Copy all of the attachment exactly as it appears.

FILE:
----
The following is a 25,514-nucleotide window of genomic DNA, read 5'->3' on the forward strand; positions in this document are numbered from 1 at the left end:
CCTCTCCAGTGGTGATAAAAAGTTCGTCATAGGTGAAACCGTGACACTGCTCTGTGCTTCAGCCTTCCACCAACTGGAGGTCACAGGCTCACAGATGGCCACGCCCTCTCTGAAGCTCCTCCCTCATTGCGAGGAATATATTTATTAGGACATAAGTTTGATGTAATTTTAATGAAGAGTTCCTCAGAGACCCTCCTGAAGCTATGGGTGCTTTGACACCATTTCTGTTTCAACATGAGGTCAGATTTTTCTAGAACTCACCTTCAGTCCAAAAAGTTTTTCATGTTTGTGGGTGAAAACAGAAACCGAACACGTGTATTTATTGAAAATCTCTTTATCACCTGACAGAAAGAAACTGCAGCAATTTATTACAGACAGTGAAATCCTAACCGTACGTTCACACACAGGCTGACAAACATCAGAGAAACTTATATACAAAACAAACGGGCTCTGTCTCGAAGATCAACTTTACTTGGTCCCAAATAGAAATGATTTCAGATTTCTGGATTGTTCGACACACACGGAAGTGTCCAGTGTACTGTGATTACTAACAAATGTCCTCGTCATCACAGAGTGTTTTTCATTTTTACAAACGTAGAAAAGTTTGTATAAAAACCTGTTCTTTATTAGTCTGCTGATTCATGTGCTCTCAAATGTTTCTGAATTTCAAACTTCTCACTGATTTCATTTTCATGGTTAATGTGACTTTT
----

The following is a 25,514-nucleotide window of genomic DNA, read 5'->3' on the forward strand; positions in this document are numbered from 1 at the left end:
CCTCTCCAGTGGTGATAAAAAGTTCGTCATAGGTGAAACCGTGACACTGCTCTGTGCTTCAGCCTTCCACCAACTGGAGGTCACAGGCTCACAGATGGCCACGCCCTCTCTGAAGCTCCTCCCTCATTGCGAGGAATATATTTATTAGGACATAAGTTTGATGTAATTTTAATGAAGAGTTCCTCAGAGACCCTCCTGAAGCTATGGGTGCTTTGACACCATTTCTGTTTCAACATGAGGTCAGATTTTTCTAGAACTCACCTTCAGTCCAAAAAGTTTTTCATGTTTGTGGGTGAAAACAGAAACCGAACACGTGTATTTATTGAAAATCTCTTTATCACCTGACAGAAAGAAACTGCAGCAATTTATTACAGACAGTGAAATCCTAACCGTACGTTCACACACAGGCTGACAAACATCAGAGAAACTTATATACAAAACAAACGGGCTCTGTCTCGAAGATCAACTTTACTTGGTCCCAAATAGAAATGATTTCAGATTTCTGGATTGTTCGACACACACGGAAGTGTCCAGTGTACTGTGATTACTAACAAATGTCCTCGTCATCACAGAGTGTTTTTCATTTTTACAAACGTAGAAAAGTTTGTATAAAAACCTGTTCTTTATTAGTCTGCTGATTCATGTGCTCTCAAATGTTTCTGAATTTCAAACTTCTCACTGATTTCATTTTCATGGTTAATGTGACTTTT